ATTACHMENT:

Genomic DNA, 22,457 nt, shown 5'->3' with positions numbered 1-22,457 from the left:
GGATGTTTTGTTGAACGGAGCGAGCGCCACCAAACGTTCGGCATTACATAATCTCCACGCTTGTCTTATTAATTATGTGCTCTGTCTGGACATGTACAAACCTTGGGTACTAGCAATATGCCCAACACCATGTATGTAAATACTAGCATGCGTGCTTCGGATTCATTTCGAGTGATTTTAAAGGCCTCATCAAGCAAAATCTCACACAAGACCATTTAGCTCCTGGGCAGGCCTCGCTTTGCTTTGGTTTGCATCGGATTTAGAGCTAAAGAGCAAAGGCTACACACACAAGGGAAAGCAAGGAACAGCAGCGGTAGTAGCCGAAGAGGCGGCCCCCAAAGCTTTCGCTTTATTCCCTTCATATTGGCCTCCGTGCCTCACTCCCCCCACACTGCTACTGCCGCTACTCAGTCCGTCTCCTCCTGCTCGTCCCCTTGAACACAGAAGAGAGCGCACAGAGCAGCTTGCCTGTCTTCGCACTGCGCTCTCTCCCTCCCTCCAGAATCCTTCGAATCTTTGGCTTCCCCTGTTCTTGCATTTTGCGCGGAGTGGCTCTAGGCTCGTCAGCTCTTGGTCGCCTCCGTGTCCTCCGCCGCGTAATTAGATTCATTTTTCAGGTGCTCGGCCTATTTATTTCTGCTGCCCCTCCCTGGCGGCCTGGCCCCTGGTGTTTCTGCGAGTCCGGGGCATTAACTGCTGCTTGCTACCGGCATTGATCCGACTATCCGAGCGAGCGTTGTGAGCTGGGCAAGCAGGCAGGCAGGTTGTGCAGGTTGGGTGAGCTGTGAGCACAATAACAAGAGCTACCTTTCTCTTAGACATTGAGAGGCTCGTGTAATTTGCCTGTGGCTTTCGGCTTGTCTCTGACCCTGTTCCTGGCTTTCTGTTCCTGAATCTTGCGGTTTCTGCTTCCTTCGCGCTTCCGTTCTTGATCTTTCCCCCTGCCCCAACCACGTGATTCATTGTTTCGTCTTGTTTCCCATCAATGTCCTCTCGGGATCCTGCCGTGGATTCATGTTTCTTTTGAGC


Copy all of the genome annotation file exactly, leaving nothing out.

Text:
Genomic DNA, 22,457 nt, shown 5'->3' with positions numbered 1-22,457 from the left:
GGATGTTTTGTTGAACGGAGCGAGCGCCACCAAACGTTCGGCATTACATAATCTCCACGCTTGTCTTATTAATTATGTGCTCTGTCTGGACATGTACAAACCTTGGGTACTAGCAATATGCCCAACACCATGTATGTAAATACTAGCATGCGTGCTTCGGATTCATTTCGAGTGATTTTAAAGGCCTCATCAAGCAAAATCTCACACAAGACCATTTAGCTCCTGGGCAGGCCTCGCTTTGCTTTGGTTTGCATCGGATTTAGAGCTAAAGAGCAAAGGCTACACACACAAGGGAAAGCAAGGAACAGCAGCGGTAGTAGCCGAAGAGGCGGCCCCCAAAGCTTTCGCTTTATTCCCTTCATATTGGCCTCCGTGCCTCACTCCCCCCACACTGCTACTGCCGCTACTCAGTCCGTCTCCTCCTGCTCGTCCCCTTGAACACAGAAGAGAGCGCACAGAGCAGCTTGCCTGTCTTCGCACTGCGCTCTCTCCCTCCCTCCAGAATCCTTCGAATCTTTGGCTTCCCCTGTTCTTGCATTTTGCGCGGAGTGGCTCTAGGCTCGTCAGCTCTTGGTCGCCTCCGTGTCCTCCGCCGCGTAATTAGATTCATTTTTCAGGTGCTCGGCCTATTTATTTCTGCTGCCCCTCCCTGGCGGCCTGGCCCCTGGTGTTTCTGCGAGTCCGGGGCATTAACTGCTGCTTGCTACCGGCATTGATCCGACTATCCGAGCGAGCGTTGTGAGCTGGGCAAGCAGGCAGGCAGGTTGTGCAGGTTGGGTGAGCTGTGAGCACAATAACAAGAGCTACCTTTCTCTTAGACATTGAGAGGCTCGTGTAATTTGCCTGTGGCTTTCGGCTTGTCTCTGACCCTGTTCCTGGCTTTCTGTTCCTGAATCTTGCGGTTTCTGCTTCCTTCGCGCTTCCGTTCTTGATCTTTCCCCCTGCCCCAACCACGTGATTCATTGTTTCGTCTTGTTTCCCATCAATGTCCTCTCGGGATCCTGCCGTGGATTCATGTTTCTTTTGAGC